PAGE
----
You know how it is when you’re terminally ill and someone slips you a business card offering help, and, despite all the medical expertise your bottomless fortune could buy at the most prestigious of world-class medical facilities, you call the number, thinking that going rogue with your healthcare might resolve your mortality crisis… and if it doesn’t, you have nothing to lose, anyway?
I wasn’t sure what to expect when I went with Callaghan and two friends to see the newly released sci-fi action-thriller Self/less (directed by Tarsem Singh) on Saturday, but I’d seen the trailer, and I was intrigued. Though it’s been nearly 20 years since my college metaphysics class, my copy of John Perry’s A Dialogue on Personal Identity and Immortality (1978) still occupies a sliver on my bookshelf, and it was partly because of this pamphlet-size book (required reading for the course I needed to complete my philosophy minor) that I wanted to see Self/less.
Metaphysics had been one of my favorite philosophy courses, and A Dialogue on Personal Identity and Immortality is a text that’s echoed in the ravines of my memory ever since, as personal identity theory interests me greatly. My penchant for sci-fi action-thriller-type movies would have been enough to propel me into the theater for this movie, but academic curiosity heightened my anticipation. What were the writers of Self/less going to do with this challenging metaphysical topic?
Turns out, nothing. The people behind Self/less took on the subject by not taking it on at all. This is anything but a toothsome philosophical study; about a quarter of the way through, I accepted the fact that Self/less is a dumb sci-fi action movie, romping around the casings of the ideas.
But no matter! I was really there for the fun of it and the thrill of an action-packed ride… and sometimes, truth be told, the dumber the sci-fi movie, the more I enjoy it. Before I knew just how insubstantial and mediocre Self/less was going to be, I settled back for good times, but a part of my mind remained occupied, needled by the ghostly recollection of Perry’s book. I made a mental note to pull it down from the shelf when I got home.
An hour later, the credits rolled, the lights came on, and the four of us left the theater somewhat underwhelmed by what we’d just seen. The movie fell short of delivering in the “good times” department, as well.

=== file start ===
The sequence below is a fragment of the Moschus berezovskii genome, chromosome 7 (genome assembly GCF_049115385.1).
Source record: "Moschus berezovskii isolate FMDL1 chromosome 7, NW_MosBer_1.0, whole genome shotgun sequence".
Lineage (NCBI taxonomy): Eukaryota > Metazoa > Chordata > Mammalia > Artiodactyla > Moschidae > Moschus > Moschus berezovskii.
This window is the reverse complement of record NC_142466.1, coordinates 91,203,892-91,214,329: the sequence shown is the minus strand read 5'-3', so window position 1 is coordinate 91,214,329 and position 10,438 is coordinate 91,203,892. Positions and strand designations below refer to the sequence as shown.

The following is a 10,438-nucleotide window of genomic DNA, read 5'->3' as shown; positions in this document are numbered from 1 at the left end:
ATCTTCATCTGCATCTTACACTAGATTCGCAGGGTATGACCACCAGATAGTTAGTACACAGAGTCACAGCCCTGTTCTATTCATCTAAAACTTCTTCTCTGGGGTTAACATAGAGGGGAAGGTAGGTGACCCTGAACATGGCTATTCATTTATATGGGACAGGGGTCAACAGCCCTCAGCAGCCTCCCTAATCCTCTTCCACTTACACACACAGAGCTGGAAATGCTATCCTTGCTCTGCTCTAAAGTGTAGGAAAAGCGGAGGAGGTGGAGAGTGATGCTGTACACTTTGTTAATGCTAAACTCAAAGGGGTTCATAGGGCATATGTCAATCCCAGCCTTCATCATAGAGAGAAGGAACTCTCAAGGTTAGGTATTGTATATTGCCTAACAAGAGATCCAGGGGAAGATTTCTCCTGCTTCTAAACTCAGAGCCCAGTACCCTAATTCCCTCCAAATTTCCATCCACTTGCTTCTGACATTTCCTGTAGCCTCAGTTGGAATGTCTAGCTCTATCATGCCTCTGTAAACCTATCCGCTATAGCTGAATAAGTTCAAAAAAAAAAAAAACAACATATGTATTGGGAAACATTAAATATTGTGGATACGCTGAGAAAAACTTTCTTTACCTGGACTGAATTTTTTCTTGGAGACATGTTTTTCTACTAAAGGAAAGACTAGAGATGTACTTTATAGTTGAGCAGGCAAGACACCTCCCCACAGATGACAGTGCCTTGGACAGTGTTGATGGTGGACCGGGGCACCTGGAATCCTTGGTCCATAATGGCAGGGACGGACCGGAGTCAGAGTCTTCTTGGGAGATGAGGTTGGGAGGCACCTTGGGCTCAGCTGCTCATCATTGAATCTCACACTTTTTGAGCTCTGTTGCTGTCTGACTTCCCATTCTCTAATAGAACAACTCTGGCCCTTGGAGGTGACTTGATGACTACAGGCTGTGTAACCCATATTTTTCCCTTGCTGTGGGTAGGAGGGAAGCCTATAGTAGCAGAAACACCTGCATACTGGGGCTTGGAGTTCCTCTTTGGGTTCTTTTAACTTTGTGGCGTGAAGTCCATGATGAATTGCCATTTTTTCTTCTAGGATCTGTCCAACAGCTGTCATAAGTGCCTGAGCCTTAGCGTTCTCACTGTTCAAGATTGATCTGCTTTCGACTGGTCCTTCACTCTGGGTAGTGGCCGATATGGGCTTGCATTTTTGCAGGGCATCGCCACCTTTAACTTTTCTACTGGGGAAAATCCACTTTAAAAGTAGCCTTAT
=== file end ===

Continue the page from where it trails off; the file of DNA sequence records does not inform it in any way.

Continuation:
When I retrieved A Dialogue on Personal Identity and Immortality from my bookshelf the next day, I opened it and read the first sentence to greet my eyeballs:
“Memory is sufficient for identity and bodily identity is not necessary for it. The survivor remembered Julia’s thoughts and actions, and so was Julia.”
Just as I’d thought I’d recalled! I flipped back a few pages, read a little more, and couldn’t help but wonder if the Self/less script-writers had been inspired by Perry’s paper. The story behind the above quote reads:
“Julia North was a young woman who was run over by a streetcar while saving the life of a young child who wandered onto the tracks. The child’s mother, one Mary Frances Beaudine, had a stroke while watching the horrible scene. Julia’s healthy brain and wasted body, and Mary Frances’ healthy body and wasted brain, were transported to a hospital where a brilliant neurosurgeon, Dr. Matthews, was in residence. He had worked out a procedure for what he called a ‘body transplant’. He removed the brain from Julia’s head and placed it in Mary Frances’, splicing the nerves, and so forth, using techniques not available until quite recently. The survivor of all of this was obviously Julia, as everyone agreed – except, unfortunately, Mary Frances’ husband.”
This, essentially, provides the premise for Self/less. The “body transplant” procedure described in A Dialogue on Personal Identity and Immortality is called “shedding” in Self/less, and Perry’s Dr. Matthews correlates to the Self/less character Albright (Matthew Goode).
In Self/less, the (cleverly named) company offering to perform the body transplant/shedding, Phoenix Biogenic, has made an exclusive private industry of the procedure, available to the 1% who could afford it. The company’s slogan? “Leaders in Consciousness Transfer Technology.”
Consciousness Transfer Technology. The door is open here for a re-con mission into the complexities of mind, consciousness and identity in relation to the body, but mostly what we get is Ryan Reynolds playing a character vacationing in another character’s body until flashes of memory from the original owner of said body clues him into the reality of his situation. A bunch of predictable shit hits the fan. “Soon I’ll be gone,” Damian (Ben Kingsley/Ryan Reynolds) intones toward the end. “I can already feel myself fading.” Our protagonist gallantly bows out after Doing the Right Thing. Imagine that!
All snark aside, I have to say that Self/less deserves points for coming up with the most elaborate suicide I can remember seeing in cinema. The movie encompasses a long, slow self-destruction from beginning to end, with Damian unwittingly employing a convoluted and roundabout method of killing himself. This path proves to be beneficial in allowing him opportunities to tie up some critical loose ends along the way, such as banging a succession of hot chicks in his borrowed body (freshly shedded Damian remarks that his new young and healthy body “has that new-body smell,” and he wastes no time in taking it out for a few joy rides) and delivering a heartfelt letter to his estranged daughter, who believes him to be dead (atonement and closure, check and check).
Self/less wasn’t the worst sci-fi action movie I’ve ever seen… I thought it was marginally better than last summer’s disappointment, Lucy… but I’m thinking it rather dulls the luster on the resumes of some of its talented actors. As Albright astutely remarks, “Immortality has some side effects.”